The goal of microfracture is to stimulate the growth of new cartilage by creating a new blood supply.
A sharp tool called an awl is used to make multiple holes in the joint surface. The holes are made in the bone beneath the cartilage, called subchondral bone. This creates a healing response. New blood supply can reach the joint surface. This will bring new cells that will form cartilage.
Drilling, like microfracture, stimulates the production of healthy cartilage. Multiple holes are made through the injured area in the subchondral bone with a surgical drill or wire. The subchondral bone is penetrated to create a healing response.
Drilling can be done with an arthroscope. It is less precise than microfracture and the heat of the drill may cause injury to some of the tissues.
Abrasion arthroplasty is similar to drilling. Instead of drills or wires, high speed burrs are used to remove the damaged cartilage and reach the subchondral bone.
Abrasion arthroplasty can be done with an arthroscope.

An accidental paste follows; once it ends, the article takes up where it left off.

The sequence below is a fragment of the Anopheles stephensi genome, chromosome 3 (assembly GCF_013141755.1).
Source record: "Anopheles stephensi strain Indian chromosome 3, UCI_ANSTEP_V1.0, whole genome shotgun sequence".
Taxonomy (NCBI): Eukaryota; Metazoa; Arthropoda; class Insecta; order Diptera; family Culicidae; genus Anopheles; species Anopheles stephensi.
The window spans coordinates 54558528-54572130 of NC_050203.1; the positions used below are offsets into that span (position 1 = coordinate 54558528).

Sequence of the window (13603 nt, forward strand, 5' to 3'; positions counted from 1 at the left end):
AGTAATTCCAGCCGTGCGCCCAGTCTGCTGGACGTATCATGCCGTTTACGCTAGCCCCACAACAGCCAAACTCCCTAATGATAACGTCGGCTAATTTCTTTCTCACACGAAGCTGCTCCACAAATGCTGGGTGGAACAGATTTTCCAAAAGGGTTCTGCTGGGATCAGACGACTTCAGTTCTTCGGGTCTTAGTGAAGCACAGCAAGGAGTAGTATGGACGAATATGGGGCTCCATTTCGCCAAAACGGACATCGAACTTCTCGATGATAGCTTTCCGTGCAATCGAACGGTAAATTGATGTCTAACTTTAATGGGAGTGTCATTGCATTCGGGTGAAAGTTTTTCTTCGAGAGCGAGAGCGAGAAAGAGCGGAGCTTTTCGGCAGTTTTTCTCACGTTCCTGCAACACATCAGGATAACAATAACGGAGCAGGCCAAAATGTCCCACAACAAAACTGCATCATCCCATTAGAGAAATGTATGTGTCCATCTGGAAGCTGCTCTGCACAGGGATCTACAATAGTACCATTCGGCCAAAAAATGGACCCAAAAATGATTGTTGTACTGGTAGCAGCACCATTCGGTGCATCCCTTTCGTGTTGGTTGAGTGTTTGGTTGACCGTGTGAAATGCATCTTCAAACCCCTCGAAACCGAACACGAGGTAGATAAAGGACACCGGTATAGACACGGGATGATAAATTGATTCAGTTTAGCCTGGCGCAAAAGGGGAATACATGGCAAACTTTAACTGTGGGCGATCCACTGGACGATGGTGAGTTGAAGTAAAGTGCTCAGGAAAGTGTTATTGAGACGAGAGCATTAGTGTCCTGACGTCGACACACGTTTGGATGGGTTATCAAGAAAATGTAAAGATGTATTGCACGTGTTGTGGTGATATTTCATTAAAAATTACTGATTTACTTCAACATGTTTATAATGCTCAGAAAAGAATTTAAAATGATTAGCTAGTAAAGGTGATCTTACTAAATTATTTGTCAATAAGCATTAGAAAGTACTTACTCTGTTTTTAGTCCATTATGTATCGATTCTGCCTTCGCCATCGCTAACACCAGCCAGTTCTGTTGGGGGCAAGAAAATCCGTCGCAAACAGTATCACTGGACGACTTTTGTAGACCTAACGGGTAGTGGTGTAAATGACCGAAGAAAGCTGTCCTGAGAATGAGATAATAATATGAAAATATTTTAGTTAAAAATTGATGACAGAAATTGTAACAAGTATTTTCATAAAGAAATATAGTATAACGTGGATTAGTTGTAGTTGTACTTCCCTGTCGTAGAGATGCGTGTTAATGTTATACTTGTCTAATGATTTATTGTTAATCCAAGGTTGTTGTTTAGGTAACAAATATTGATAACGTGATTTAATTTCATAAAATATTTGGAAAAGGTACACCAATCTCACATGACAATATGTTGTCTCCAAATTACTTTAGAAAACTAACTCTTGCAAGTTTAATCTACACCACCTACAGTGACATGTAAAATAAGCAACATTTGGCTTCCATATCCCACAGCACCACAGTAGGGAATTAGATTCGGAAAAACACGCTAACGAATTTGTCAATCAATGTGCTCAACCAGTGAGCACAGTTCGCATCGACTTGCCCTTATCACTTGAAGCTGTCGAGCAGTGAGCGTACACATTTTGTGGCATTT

ACI is a two-step procedure. New cartilage cells are grown and then implanted in the cartilage defect.
First, healthy cartilage tissue is removed from a non-weightbearing area of the bone. This step is done as an arthroscopic procedure. The tissue which contains healthy cartilage cells, or chondrocytes, is then sent to the laboratory. The cells are cultured and increase in number over a 3- to 5-week period.
An open surgical procedure, or arthrotomy, is then done to implant the newly grown cells. The cartilage defect is prepared. A layer of bone-lining tissue, called periosteum, is sewn over the area. This cover is sealed with fibrin glue. The newly grown cells are then injected into the defect under the periosteal cover.
ACI is most useful for younger patients who have single defects larger than 2 cm in diameter. ACI has the advantage of using the patient’s own cells, so there is no danger of a patient rejecting the tissue. It does have the disadvantage of being a two-stage procedure that requires an open incision. It also takes several weeks to complete.
In osteochondral autograft transplantation, cartilage is transferred from one part of the joint to another. Healthy cartilage tissue — a graft — is taken from an area of the bone that does not carry weight (non-weightbearing). The graft is taken as a cylindrical plug of cartilage and subchondral bone. It is then matched to the surface area of the defect and impacted into place. This leaves a smooth cartilage surface in the joint.
A single plug of cartilage may be taken or a procedure using multiple plugs, called mosaicplasty, may be performed.
A single plug of cartilage may be transferred or a procedure with multiple plugs, called mosaicplasty, may be done.
ORTHOPEDIC MEDICAL ARTICLES